Real estate markets in Waterloo Region weathered 2020 in far better shape than many initial projections would have suggested.  For example, who else remembers that now-infamous CMHC report from last spring which forecast a drop in average sale prices of as much as 18 percent?  In reality, average sale prices in Kitchener-Waterloo increased over the one-year period between December 2019 and December 2020 by an astounding 14.4 percent – astounding given the circumstances, that is.

While I viewed last spring’s CMHC report as a bunch of baloney when it was first released (and said as much here), the one niche market that I was prepared to hedge against somewhat was the student housing market.  This is a market in which I have been deeply involved for well over a decade now, and I pride myself on this specialization and the advice I’ve been able to give to clients over the years on how to make investing in student housing a profitable decision for them.  While I knew that an overall imbalance in available inventory versus buyer demand was sure to keep our broader residential housing market in the black, the sheer uncertainty surrounding which approach our major local post-secondary institutions would take in tackling COVID-19 made many people justifiably worry that student housing could be in for a very rough year.

After all, with in person learning all but shut down, why would most students want to pay out of pocket to live away from home, simply to sit in front of a computer screen in their own bedroom for eight hours a day?  But now, nearly one year on in early 2021, I’m relieved to be able to look back and say that everything went much better than expected on the student housing front, too.

Fortunately for investors, human nature can be a resilient thing – and it turns out that for a vast majority of student renters, COVID-19 wasn’t about to stop them from enjoying their university years to the fullest.  For as much as 80 percent of this demographic, that meant holding to their leases and returning to live in Waterloo to study with their roommates.  I believe the social aspect was a prime motivator here, but so too was the reality that leases in prime areas of Waterloo can be difficult to pin down, even in a pandemic.  Choice rentals move quickly, and in many cases where groups or individuals want to lock in multi-year leases, the uncertainty of one year wasn’t worth losing their spot for all four years.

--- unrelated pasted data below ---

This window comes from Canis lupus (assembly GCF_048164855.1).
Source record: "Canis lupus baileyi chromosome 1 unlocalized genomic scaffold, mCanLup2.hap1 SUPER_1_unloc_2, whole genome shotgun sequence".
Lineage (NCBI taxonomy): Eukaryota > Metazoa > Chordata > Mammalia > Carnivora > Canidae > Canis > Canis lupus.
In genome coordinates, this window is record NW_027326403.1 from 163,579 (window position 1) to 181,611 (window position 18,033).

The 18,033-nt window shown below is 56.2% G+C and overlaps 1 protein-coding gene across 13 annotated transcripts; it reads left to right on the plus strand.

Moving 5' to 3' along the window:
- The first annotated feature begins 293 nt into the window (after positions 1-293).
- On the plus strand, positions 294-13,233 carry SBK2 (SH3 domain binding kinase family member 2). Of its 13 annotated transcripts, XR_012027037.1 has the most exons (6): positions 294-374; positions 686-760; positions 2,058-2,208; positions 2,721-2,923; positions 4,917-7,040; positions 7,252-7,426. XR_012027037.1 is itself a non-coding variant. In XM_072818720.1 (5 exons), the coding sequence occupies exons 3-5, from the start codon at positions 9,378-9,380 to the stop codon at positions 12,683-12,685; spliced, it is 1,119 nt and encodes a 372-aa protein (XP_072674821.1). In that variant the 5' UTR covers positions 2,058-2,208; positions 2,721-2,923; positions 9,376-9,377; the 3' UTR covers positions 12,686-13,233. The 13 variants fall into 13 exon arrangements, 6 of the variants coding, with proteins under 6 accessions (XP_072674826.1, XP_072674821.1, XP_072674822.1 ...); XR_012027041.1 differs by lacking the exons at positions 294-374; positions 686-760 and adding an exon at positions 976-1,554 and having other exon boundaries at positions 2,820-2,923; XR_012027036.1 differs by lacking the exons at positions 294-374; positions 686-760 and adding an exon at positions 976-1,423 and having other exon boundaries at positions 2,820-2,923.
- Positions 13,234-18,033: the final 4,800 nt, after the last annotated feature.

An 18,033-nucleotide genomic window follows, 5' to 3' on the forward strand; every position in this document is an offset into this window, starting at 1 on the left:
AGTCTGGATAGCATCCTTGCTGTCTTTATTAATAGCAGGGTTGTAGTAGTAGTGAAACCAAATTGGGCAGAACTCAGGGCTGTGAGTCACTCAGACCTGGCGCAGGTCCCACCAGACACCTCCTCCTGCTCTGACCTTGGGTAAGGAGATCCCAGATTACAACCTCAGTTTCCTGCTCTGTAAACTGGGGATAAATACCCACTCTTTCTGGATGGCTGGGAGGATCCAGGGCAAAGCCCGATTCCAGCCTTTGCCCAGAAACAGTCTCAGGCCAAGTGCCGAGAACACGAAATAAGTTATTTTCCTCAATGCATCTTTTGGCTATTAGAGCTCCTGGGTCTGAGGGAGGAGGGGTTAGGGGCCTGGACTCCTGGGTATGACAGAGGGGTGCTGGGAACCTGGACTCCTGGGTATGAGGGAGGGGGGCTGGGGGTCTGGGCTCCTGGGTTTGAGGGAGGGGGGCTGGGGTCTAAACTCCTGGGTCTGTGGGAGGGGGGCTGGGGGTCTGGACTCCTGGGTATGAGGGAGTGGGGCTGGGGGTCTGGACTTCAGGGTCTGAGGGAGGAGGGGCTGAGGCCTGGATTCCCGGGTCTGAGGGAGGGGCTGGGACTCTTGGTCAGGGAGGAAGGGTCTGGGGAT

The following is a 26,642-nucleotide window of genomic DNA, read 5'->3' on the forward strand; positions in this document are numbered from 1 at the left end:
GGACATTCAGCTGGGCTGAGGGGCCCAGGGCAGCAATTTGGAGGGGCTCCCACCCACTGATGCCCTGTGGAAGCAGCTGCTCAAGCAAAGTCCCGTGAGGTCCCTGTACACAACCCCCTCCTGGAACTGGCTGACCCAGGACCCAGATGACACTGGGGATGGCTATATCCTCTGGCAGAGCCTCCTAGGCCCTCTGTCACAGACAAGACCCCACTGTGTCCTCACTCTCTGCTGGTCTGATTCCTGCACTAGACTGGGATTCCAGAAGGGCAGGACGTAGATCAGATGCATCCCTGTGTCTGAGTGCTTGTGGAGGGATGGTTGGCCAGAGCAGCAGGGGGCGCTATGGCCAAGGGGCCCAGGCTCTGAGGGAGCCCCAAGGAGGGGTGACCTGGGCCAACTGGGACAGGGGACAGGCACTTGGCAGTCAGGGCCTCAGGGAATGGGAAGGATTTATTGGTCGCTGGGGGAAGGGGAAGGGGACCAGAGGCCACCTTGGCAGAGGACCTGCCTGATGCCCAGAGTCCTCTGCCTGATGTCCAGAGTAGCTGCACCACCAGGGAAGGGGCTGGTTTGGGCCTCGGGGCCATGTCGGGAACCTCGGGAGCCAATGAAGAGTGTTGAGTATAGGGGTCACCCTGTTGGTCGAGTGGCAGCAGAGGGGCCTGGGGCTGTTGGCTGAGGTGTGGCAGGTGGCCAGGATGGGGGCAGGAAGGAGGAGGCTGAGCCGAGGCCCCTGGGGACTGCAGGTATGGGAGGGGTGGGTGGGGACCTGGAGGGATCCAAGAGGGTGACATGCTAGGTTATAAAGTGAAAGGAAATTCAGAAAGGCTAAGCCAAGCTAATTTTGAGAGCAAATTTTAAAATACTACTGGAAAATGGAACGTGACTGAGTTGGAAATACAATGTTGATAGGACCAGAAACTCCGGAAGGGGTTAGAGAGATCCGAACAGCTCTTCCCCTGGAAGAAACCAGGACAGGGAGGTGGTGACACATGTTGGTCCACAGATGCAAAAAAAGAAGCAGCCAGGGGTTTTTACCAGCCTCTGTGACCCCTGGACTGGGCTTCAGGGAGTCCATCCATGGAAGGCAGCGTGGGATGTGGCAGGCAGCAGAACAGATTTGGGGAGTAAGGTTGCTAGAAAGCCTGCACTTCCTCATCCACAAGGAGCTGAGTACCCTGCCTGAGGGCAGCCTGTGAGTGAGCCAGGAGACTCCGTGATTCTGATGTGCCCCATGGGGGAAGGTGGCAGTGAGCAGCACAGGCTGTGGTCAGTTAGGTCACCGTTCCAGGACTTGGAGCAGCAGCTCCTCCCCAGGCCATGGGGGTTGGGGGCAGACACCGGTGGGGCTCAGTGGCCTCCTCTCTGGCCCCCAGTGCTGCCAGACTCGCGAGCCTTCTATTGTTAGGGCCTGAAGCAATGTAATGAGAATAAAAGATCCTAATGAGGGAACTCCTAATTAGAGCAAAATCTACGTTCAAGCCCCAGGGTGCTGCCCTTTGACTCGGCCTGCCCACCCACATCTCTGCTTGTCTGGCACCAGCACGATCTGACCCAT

As I write, rentals are continuing to fill up quite quickly for the 2021-2022 season – something I’m witnessing first-hand with my own investments.  For those who are looking to cash out, there’s more good news in the sense that even while there’s less student housing inventory to sell, what does become available is continuing to move reasonably quickly.

Finally, it would seem as though both schools and developer/investors have not lost sight of the long game.  COVID-19 won’t have these effects on the post-secondary education industry forever.  Universities are powerful political forces in their own right, and you can be sure that they’re doing everything they possibly can to lobby a reopening of in-class education as soon as it’s safe enough to do so – potentially as early as the fall term of 2021.  The money foreign students in particular bring with them is incredibly lucrative, as is also evidenced by the continuing construction of purpose-built residences in the most popular student areas of Waterloo.  There clearly remains a strong market for student housing here, and it’s one that I am confident will continue to be a profitable one for investors for decades to come.

If you’re interested in the student housing market and would like to learn more, I’d encourage you to reach out to me directly.  As I’ve said, it’s a specialty of mine, and I’d be happy to share my insights with you in more detail!

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